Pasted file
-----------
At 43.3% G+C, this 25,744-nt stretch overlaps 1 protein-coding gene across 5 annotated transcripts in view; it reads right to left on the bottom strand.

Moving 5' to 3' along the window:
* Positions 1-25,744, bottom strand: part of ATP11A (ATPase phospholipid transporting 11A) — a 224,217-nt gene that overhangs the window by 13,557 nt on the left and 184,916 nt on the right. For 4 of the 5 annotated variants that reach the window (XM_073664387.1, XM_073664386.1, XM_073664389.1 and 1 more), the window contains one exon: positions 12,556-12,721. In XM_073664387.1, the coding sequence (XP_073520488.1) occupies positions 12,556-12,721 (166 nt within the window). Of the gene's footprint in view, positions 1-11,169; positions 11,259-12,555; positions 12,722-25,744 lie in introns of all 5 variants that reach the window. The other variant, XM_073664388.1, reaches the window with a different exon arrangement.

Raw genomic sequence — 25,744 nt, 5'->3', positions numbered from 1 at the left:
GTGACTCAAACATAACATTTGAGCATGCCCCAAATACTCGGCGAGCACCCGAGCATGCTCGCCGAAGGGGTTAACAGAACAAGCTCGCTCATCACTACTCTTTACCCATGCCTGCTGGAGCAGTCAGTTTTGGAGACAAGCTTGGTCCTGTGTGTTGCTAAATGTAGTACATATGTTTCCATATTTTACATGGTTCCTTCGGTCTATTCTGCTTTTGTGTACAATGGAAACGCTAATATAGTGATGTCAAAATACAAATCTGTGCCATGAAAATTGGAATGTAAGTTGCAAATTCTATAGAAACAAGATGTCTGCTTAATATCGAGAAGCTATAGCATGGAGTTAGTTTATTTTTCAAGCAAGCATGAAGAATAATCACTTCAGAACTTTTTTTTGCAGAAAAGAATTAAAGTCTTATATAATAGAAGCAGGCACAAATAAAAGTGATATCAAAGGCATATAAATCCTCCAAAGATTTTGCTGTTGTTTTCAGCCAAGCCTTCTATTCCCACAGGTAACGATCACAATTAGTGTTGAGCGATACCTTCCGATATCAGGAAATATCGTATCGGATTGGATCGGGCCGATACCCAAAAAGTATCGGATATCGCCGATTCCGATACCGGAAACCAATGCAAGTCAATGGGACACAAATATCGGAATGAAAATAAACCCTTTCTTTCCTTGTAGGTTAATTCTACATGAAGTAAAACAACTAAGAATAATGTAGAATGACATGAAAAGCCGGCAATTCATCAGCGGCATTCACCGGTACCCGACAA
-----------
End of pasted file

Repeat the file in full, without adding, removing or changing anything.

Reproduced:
At 43.3% G+C, this 25,744-nt stretch overlaps 1 protein-coding gene across 5 annotated transcripts in view; it reads right to left on the bottom strand.

Moving 5' to 3' along the window:
* Positions 1-25,744, bottom strand: part of ATP11A (ATPase phospholipid transporting 11A) — a 224,217-nt gene that overhangs the window by 13,557 nt on the left and 184,916 nt on the right. For 4 of the 5 annotated variants that reach the window (XM_073664387.1, XM_073664386.1, XM_073664389.1 and 1 more), the window contains one exon: positions 12,556-12,721. In XM_073664387.1, the coding sequence (XP_073520488.1) occupies positions 12,556-12,721 (166 nt within the window). Of the gene's footprint in view, positions 1-11,169; positions 11,259-12,555; positions 12,722-25,744 lie in introns of all 5 variants that reach the window. The other variant, XM_073664388.1, reaches the window with a different exon arrangement.

Raw genomic sequence — 25,744 nt, 5'->3', positions numbered from 1 at the left:
GTGACTCAAACATAACATTTGAGCATGCCCCAAATACTCGGCGAGCACCCGAGCATGCTCGCCGAAGGGGTTAACAGAACAAGCTCGCTCATCACTACTCTTTACCCATGCCTGCTGGAGCAGTCAGTTTTGGAGACAAGCTTGGTCCTGTGTGTTGCTAAATGTAGTACATATGTTTCCATATTTTACATGGTTCCTTCGGTCTATTCTGCTTTTGTGTACAATGGAAACGCTAATATAGTGATGTCAAAATACAAATCTGTGCCATGAAAATTGGAATGTAAGTTGCAAATTCTATAGAAACAAGATGTCTGCTTAATATCGAGAAGCTATAGCATGGAGTTAGTTTATTTTTCAAGCAAGCATGAAGAATAATCACTTCAGAACTTTTTTTTGCAGAAAAGAATTAAAGTCTTATATAATAGAAGCAGGCACAAATAAAAGTGATATCAAAGGCATATAAATCCTCCAAAGATTTTGCTGTTGTTTTCAGCCAAGCCTTCTATTCCCACAGGTAACGATCACAATTAGTGTTGAGCGATACCTTCCGATATCAGGAAATATCGTATCGGATTGGATCGGGCCGATACCCAAAAAGTATCGGATATCGCCGATTCCGATACCGGAAACCAATGCAAGTCAATGGGACACAAATATCGGAATGAAAATAAACCCTTTCTTTCCTTGTAGGTTAATTCTACATGAAGTAAAACAACTAAGAATAATGTAGAATGACATGAAAAGCCGGCAATTCATCAGCGGCATTCACCGGTACCCGACAA